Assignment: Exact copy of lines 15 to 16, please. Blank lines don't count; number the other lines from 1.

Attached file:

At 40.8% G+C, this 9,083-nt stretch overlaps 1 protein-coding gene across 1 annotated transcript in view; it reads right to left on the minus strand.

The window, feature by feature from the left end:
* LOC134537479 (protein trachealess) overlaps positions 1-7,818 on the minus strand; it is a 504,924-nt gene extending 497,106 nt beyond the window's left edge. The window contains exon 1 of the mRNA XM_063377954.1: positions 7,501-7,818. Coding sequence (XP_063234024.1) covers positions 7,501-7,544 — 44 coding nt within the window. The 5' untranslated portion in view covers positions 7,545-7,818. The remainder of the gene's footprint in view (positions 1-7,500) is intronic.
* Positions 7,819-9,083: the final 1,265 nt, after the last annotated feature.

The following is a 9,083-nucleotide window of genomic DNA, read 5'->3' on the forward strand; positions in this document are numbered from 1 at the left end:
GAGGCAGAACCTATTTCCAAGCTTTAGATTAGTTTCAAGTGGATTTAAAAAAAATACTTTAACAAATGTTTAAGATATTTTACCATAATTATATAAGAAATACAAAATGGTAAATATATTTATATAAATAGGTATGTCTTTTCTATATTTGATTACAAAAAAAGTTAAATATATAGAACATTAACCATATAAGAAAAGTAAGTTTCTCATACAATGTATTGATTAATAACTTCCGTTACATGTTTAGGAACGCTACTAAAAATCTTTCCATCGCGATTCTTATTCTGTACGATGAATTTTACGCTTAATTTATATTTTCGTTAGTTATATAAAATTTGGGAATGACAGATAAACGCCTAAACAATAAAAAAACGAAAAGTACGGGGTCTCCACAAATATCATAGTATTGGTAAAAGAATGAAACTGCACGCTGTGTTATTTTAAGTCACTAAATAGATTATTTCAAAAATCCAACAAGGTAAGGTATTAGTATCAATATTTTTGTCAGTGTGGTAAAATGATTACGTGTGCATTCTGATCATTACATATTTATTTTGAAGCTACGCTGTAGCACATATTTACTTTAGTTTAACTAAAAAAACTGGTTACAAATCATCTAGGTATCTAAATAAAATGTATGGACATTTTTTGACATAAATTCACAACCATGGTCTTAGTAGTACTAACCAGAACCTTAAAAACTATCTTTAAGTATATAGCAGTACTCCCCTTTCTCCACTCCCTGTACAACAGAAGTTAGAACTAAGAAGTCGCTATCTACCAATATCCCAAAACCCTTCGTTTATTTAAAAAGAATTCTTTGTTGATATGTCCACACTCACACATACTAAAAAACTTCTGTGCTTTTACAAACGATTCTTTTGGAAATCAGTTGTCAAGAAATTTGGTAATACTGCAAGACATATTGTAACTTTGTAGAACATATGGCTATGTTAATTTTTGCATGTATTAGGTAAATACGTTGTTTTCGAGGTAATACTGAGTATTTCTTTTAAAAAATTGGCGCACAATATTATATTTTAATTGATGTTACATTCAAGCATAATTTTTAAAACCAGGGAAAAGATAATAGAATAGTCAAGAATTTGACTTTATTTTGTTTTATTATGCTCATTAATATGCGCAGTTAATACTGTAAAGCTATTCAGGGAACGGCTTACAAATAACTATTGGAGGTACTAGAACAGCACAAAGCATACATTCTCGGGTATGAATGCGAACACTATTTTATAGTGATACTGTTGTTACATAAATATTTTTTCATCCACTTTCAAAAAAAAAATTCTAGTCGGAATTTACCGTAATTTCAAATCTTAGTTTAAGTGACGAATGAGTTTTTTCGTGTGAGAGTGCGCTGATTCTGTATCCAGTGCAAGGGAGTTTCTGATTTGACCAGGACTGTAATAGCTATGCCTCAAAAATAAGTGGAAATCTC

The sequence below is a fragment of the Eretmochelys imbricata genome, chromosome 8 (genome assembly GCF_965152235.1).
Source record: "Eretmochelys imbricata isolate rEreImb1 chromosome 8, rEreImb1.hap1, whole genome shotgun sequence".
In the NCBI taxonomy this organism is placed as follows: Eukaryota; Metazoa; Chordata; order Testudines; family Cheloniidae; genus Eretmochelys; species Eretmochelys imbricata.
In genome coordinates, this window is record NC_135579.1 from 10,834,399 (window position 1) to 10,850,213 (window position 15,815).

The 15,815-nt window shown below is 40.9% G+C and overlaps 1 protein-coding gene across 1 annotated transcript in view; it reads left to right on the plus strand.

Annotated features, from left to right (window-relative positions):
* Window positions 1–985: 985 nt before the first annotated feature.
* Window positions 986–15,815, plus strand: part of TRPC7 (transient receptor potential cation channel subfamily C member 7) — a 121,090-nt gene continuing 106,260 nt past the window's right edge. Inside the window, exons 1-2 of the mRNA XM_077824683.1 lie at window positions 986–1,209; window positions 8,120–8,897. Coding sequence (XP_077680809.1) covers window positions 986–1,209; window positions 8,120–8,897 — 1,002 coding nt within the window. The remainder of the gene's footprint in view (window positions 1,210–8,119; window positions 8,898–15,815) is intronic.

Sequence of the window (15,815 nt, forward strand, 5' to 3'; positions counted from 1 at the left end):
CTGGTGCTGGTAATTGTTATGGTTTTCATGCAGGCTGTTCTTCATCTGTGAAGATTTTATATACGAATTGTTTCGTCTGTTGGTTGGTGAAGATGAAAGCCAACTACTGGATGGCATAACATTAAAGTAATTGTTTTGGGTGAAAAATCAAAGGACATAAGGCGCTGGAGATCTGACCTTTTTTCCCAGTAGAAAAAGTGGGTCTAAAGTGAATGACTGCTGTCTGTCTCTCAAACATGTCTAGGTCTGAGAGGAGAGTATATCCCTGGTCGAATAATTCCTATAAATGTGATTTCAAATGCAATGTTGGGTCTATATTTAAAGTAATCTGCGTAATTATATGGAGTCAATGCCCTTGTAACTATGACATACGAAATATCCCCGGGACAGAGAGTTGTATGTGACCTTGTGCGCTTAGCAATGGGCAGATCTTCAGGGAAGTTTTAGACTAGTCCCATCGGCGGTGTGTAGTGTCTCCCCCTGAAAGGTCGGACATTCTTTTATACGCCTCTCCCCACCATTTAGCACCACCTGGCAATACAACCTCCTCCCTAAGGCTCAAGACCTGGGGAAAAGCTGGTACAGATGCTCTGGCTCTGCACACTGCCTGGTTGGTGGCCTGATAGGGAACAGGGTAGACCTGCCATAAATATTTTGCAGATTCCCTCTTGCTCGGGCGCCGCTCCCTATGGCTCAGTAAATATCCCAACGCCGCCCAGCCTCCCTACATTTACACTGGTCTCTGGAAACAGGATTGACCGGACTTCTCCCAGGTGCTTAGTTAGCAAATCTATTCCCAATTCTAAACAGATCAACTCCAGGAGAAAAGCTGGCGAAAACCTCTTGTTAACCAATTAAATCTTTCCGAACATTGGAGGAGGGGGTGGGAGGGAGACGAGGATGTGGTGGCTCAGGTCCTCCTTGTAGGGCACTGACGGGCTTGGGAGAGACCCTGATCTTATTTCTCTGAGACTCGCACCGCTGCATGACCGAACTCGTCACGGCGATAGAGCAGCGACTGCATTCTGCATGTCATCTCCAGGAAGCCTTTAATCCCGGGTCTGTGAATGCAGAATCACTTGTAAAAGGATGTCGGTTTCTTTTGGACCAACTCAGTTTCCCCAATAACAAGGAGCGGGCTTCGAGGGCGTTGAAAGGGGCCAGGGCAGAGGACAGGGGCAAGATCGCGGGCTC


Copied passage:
Sequence of the window (15,815 nt, forward strand, 5' to 3'; positions counted from 1 at the left end):
CTGGTGCTGGTAATTGTTATGGTTTTCATGCAGGCTGTTCTTCATCTGTGAAGATTTTATATACGAATTGTTTCGTCTGTTGGTTGGTGAAGATGAAAGCCAACTACTGGATGGCATAACATTAAAGTAATTGTTTTGGGTGAAAAATCAAAGGACATAAGGCGCTGGAGATCTGACCTTTTTTCCCAGTAGAAAAAGTGGGTCTAAAGTGAATGACTGCTGTCTGTCTCTCAAACATGTCTAGGTCTGAGAGGAGAGTATATCCCTGGTCGAATAATTCCTATAAATGTGATTTCAAATGCAATGTTGGGTCTATATTTAAAGTAATCTGCGTAATTATATGGAGTCAATGCCCTTGTAACTATGACATACGAAATATCCCCGGGACAGAGAGTTGTATGTGACCTTGTGCGCTTAGCAATGGGCAGATCTTCAGGGAAGTTTTAGACTAGTCCCATCGGCGGTGTGTAGTGTCTCCCCCTGAAAGGTCGGACATTCTTTTATACGCCTCTCCCCACCATTTAGCACCACCTGGCAATACAACCTCCTCCCTAAGGCTCAAGACCTGGGGAAAAGCTGGTACAGATGCTCTGGCTCTGCACACTGCCTGGTTGGTGGCCTGATAGGGAACAGGGTAGACCTGCCATAAATATTTTGCAGATTCCCTCTTGCTCGGGCGCCGCTCCCTATGGCTCAGTAAATATCCCAACGCCGCCCAGCCTCCCTACATTTACACTGGTCTCTGGAAACAGGATTGACCGGACTTCTCCCAGGTGCTTAGTTAGCAAATCTATTCCCAATTCTAAACAGATCAACTCCAGGAGAAAAGCTGGCGAAAACCTCTTGTTAACCAATTAAATCTTTCCGAACATTGGAGGAGGGGGTGGGAGGGAGACGAGGATGTGGTGGCTCAGGTCCTCCTTGTAGGGCACTGACGGGCTTGGGAGAGACCCTGATCTTATTTCTCTGAGACTCGCACCGCTGCATGACCGAACTCGTCACGGCGATAGAGCAGCGACTGCATTCTGCATGTCATCTCCAGGAAGCCTTTAATCCCGGGTCTGTGAATGCAGAATCACTTGTAAAAGGATGTCGGTTTCTTTTGGACCAACTCAGTTTCCCCAATAACAAGGAGCGGGCTTCGAGGGCGTTGAAAGGGGCCAGGGCAGAGGACAGGGGCAAGATCGCGGGCTC